Brad joined Watsi on November 4th, 2014. Seven years ago, Brad joined our Universal Fund, supporting life-changing treatments for a new Watsi patient every month. Brad's most recent donation traveled 1,900 miles to support Loucken, an artistic 16-year-old from Haiti, to fund his cardiac surgery preparation and transportation needs.
Brad has funded healthcare for 91 patients in 15 countries.
Brad has funded healthcare for 91 patients in 15 countries.
Loucken is a 16-year-old student from Haiti. He lives with his parents and three siblings in a neighborhood outside the capital city of Port-au-Prince. Loucken enjoys making art, listening to music, and going to school and church. Loucken has a cardiac condition called atrial septal defect, which means a hole exists between the two upper chambers of his heart. As a result, blood leaks through this hole, leaving him feeling weak and unable to be active. Fortunately, our medical partner, Haiti Cardiac Alliance (HCA), can help Loucken receive treatment. Treatment is not available in Haiti, but on May 11th, he will fly to the Dominican Republic to undergo cardiac surgery, during which surgeons will close the hole in his heart with a patch. HCA is covering the cost of Loucken's surgery, so Loucken's family is requesting assistance to help fund the $1,500 surgery preparation and travel costs. This cost includes all labs, medication, appointments, passports, and the help of a social worker from HCA who will accompany Loucken's family as they travel internationally. Loucken shared, "After the surgery, I hope that I will be able to start playing soccer with my friends."
Liam is a playful four-year-old boy and the only child in his family. Liam and his young, single mother both live with Liam's grandmother, and depend on her farm for food. Liam was born with a condition known as quad cop, which is a subset of cerebral palsy that affects all four of his limbs (both arms/hands and legs). In addition, Liam has clubfoot on both of his feet. Clubfoot is a congenital musculoskeletal condition in which the foot is twisted out of shape. This causes him to have a great deal of difficulty walking and wearing shoes. Fortunately, on March 15th, Liam will undergo clubfoot repair surgery at our medical partner's care center, AIC Cure International Hospital. Our medical partner, African Mission Healthcare, is requesting $1,286 to fund Liam's treatment. After treatment, Liam will be able to place his entire foot on the ground when he walks, compared to now where he can only walk on his tiptoes which makes it hard for him to get around freely and independently. In the future his mother hopes he will be able to run, play, and join school like other children. Liam's mother says, "We would like to request support because we have nothing in our pockets to facilitate the surgery he needs."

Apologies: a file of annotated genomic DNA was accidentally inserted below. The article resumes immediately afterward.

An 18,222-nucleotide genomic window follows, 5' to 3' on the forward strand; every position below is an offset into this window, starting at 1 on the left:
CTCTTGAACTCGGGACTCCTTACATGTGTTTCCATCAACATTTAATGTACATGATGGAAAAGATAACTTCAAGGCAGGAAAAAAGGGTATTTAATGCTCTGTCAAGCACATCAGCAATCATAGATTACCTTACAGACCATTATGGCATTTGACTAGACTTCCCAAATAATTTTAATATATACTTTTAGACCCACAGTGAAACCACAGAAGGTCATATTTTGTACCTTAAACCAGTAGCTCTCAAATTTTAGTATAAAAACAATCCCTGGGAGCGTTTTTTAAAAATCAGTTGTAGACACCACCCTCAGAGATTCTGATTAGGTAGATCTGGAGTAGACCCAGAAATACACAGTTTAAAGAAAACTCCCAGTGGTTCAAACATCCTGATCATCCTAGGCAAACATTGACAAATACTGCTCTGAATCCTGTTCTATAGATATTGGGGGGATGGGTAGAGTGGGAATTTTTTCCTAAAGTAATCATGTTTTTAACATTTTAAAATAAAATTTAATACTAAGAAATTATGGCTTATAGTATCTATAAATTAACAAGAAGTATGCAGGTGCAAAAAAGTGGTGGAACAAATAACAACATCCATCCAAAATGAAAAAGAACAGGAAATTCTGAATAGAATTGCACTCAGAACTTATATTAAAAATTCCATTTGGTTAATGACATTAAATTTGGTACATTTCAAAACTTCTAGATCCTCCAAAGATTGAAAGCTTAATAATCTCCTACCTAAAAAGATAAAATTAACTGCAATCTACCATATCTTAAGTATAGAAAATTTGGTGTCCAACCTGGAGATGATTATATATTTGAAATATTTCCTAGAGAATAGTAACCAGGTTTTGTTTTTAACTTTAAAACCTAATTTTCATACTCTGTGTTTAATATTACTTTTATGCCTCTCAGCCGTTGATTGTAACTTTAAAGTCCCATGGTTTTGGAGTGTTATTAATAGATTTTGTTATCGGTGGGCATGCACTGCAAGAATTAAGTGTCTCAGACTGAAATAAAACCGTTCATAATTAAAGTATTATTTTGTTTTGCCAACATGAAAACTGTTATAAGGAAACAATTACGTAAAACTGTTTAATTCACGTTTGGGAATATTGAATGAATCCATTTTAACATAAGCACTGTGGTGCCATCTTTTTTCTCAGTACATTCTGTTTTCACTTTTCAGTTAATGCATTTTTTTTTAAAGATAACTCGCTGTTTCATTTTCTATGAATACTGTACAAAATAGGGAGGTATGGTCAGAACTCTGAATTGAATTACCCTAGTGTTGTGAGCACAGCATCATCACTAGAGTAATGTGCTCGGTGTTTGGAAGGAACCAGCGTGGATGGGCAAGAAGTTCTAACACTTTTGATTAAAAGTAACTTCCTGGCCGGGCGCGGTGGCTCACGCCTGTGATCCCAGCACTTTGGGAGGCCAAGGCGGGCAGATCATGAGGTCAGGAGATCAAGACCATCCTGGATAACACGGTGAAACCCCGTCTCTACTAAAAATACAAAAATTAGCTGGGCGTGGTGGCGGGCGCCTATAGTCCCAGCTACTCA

Misael is a smiley nine-month-old baby boy from Venezuela. His family moved to Medellín in Colombia after he was born, where his father works in construction and his mother is caring for Misael and dedicated to giving him all of her love. His smile is contagious and his energy is endless! Misael has clubfoot on his left foot. Clubfoot is a congenital musculoskeletal condition in which the foot is twisted out of shape. This causes difficulty walking and wearing shoes. Misael and his family traveled to visit our medical partner, Clínica Noel, where they can offer him the life-changing treatment he needs. Fortunately, on March 14th, surgeons will perform clubfoot repair surgery to correct his foot. Our medical partner is raising $1,422 to help fund Misael's surgery. After treatment, he will be able to walk and wear shoes as he grows up and eventually run around and play with his friends! His mother said, "Thank you so much for everything you are doing, being in Medellín and finding you has been a blessing."